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1 Month In India, New Delhi & Uttarakhand.

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I am travelling to India in the middle of September. I am a 24 year old female and I'm going it alone.

I arrive into New Delhi first where I'll probably stay a day or two just to recover from the flight! I can see that it would make sense to book a hotel/hostel before I arrive, but having said that I am most definitely on a budget and feel like I may be able to get it a lot cheaper on foot. Can anyone recommend anywhere mid range i suppose, comfortable enough but still quite cheap! I'm guessing about £10 a night is mid-range is that correct?

After that I'm heading up to Uttarakhand, I know this is the region I want but again I have done very little research. Can anyone recommend A; beautiful, safe and not overly touristy places to go B; best travel methods & rough costs C; rough daily living expenses in the region. D; rough climate in the area?!

Any input would be greatly appreciated as I'm starting to become very aware of my lack of preparation and don't want it to spoil my trip!



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    You have lots of time to read and research this area before you go in September. Start by buying or borrowing several guidebooks. Do a search here and on Thorntree for Uttarakhand. Check weather on one of the weather websites, I usually use

    Once you have done some research, come back and ask specific questions. At the price point you quote, I'd call that budget not mid-range, and you'll find more people who can recommend places to stay over on Thorntree.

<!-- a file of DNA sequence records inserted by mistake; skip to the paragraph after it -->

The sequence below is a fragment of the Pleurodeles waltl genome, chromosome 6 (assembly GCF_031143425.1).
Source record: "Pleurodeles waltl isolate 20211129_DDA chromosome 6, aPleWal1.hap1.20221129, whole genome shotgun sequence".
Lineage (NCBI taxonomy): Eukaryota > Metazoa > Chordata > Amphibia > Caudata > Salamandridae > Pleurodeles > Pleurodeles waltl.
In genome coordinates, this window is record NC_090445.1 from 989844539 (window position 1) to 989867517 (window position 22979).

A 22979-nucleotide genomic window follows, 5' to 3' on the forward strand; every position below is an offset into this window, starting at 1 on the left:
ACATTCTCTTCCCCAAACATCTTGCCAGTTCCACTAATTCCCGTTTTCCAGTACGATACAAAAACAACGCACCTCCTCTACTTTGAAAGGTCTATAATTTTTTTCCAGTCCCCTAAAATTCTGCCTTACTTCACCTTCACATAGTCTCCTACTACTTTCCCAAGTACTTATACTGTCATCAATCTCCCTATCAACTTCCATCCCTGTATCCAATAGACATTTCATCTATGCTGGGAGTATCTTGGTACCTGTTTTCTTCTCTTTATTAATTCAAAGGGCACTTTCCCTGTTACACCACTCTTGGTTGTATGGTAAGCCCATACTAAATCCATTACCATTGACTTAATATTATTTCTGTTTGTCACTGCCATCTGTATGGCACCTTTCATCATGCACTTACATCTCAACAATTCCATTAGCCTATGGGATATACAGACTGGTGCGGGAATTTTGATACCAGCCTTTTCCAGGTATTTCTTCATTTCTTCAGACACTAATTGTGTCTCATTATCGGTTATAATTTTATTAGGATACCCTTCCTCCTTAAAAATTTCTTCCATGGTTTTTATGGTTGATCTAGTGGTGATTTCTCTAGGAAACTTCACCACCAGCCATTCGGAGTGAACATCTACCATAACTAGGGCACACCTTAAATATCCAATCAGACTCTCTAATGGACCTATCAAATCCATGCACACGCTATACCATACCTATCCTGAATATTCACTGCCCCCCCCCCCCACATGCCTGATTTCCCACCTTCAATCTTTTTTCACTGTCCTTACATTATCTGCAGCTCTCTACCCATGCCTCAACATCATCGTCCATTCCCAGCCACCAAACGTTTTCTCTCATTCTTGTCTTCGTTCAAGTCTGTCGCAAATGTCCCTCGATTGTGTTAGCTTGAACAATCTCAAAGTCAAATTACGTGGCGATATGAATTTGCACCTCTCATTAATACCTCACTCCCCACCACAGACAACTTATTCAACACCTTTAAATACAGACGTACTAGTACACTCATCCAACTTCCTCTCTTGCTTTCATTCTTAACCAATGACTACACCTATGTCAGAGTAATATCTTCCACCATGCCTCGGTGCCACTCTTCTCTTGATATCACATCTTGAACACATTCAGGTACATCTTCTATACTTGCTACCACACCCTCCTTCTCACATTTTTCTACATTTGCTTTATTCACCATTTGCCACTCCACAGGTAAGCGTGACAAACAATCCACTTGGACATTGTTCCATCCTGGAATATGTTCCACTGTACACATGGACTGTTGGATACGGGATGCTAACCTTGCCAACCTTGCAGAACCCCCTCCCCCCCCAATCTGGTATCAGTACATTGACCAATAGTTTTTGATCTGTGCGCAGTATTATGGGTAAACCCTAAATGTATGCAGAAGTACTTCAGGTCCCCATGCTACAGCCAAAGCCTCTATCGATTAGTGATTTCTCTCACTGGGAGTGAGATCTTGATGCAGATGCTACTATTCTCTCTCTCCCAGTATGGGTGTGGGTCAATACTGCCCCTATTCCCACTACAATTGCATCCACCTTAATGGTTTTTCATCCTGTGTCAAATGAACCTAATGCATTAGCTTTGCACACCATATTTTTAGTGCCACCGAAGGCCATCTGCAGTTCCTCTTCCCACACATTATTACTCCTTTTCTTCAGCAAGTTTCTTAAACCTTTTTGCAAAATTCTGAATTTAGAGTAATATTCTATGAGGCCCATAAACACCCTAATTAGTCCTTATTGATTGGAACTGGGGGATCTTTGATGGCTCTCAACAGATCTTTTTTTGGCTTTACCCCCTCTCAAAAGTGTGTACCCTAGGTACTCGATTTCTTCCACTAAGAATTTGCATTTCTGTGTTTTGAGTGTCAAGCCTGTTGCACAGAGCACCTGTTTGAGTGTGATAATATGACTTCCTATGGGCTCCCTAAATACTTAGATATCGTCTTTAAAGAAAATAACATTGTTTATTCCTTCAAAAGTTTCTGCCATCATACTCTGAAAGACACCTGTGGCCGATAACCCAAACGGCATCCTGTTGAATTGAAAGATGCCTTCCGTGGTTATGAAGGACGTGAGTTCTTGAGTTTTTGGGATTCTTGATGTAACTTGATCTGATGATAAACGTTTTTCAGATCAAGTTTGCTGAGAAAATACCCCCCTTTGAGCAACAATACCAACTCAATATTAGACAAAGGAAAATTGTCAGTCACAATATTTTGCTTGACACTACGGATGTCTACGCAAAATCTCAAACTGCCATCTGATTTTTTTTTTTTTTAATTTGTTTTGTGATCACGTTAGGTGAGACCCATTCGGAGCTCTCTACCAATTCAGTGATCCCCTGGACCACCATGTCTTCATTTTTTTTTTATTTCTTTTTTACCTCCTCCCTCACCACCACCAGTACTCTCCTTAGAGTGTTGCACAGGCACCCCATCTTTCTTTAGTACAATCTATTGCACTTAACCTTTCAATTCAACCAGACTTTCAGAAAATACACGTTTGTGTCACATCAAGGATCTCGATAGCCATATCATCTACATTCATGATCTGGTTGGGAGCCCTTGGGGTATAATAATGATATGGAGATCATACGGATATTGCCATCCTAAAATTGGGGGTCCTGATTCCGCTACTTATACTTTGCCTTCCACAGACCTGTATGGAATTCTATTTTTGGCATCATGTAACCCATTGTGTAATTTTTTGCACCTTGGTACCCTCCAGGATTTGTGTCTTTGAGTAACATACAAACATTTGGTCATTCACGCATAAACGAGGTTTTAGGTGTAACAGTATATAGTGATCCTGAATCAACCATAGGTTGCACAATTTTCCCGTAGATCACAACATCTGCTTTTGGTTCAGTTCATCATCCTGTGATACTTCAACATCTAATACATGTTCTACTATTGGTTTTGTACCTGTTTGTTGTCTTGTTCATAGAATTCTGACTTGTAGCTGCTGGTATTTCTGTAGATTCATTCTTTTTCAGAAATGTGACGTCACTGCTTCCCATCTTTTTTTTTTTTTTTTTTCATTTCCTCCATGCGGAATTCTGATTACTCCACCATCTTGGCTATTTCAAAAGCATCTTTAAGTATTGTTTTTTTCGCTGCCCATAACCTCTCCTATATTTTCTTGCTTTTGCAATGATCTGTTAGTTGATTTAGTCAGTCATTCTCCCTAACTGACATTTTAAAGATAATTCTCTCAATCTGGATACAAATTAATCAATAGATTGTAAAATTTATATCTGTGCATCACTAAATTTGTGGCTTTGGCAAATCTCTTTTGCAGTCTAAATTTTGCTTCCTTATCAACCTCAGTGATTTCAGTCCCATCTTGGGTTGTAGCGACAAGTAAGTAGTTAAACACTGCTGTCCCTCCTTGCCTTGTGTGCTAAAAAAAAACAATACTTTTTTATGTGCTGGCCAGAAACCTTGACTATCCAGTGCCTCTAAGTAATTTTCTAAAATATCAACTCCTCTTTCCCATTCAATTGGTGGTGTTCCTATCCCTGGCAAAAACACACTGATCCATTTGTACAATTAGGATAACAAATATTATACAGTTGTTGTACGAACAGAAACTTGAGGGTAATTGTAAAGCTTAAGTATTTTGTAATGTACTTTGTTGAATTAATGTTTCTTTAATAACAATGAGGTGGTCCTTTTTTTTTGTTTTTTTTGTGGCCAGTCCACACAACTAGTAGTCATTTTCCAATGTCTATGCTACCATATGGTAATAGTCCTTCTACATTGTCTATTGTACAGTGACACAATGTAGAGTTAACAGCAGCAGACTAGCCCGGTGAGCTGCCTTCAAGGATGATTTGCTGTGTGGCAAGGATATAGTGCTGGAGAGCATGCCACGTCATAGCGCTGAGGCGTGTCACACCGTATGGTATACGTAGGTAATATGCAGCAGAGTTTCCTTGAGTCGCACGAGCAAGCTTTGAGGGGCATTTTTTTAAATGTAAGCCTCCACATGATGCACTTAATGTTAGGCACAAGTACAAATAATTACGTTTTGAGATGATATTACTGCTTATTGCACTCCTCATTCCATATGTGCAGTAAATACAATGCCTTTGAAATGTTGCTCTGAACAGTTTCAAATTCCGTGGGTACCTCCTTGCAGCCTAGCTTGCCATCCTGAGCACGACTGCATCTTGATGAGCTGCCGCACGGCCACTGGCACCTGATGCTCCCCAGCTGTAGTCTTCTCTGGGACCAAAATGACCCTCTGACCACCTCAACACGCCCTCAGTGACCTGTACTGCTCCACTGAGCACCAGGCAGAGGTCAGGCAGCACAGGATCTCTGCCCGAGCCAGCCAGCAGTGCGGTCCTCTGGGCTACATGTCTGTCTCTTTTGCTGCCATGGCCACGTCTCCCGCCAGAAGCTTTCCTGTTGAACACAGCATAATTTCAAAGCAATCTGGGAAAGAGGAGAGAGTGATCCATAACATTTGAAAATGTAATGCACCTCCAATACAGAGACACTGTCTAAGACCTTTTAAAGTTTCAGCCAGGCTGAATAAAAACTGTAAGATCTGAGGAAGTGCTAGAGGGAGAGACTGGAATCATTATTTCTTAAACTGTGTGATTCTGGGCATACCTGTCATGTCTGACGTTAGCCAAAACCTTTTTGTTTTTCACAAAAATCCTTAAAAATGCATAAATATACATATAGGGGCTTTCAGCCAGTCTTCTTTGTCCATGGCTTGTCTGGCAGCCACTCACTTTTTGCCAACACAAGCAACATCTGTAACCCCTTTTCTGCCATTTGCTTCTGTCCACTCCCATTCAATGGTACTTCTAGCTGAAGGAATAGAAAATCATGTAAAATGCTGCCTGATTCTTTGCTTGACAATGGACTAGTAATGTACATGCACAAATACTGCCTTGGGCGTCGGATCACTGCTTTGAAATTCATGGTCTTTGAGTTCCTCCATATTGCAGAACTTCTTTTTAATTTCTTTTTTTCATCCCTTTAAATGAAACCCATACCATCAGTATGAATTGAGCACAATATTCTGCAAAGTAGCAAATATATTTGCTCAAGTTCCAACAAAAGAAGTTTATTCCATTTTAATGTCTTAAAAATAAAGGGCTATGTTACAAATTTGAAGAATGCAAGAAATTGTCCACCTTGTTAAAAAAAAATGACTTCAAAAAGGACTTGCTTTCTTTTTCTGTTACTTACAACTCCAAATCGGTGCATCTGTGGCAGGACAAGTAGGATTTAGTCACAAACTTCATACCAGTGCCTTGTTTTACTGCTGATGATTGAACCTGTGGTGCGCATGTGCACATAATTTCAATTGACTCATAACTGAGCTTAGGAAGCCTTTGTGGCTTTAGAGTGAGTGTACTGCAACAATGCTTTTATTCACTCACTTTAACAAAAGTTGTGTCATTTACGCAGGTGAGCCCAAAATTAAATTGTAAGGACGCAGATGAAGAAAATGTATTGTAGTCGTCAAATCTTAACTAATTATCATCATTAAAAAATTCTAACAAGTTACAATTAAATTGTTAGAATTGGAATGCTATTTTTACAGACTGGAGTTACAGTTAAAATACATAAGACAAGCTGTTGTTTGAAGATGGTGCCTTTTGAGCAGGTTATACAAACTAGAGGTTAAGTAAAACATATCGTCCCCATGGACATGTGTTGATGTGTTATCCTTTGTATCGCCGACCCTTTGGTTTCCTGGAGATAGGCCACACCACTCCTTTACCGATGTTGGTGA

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    I agree with Kathie, that is definitely a budget price point, although not totally unreasonable. You can probably forget AC and attached bath, though.

    I'd recommend the Lonely Planet and Footprints guidebooks, and checking both Lonely Planet's thorntree and For info on Indian trains see

    Have you applied for your visa?

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    No, not hostels in India. You need to go do some research and then come back with more specific questions.

    The answer to your visa question depends on your countries of residence and nationality, you should consult the relevant embassy websites.

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    Kathie, I have been reading some of your reports and they're all fascinating and well written. Excuse me if this appears rude, but I cannot help but wonder what age bracket you fall into?

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    Hi Sadie, I'm 61 and have been traveling for a lot of years. I'm glad you enjoyed some of my trip reports.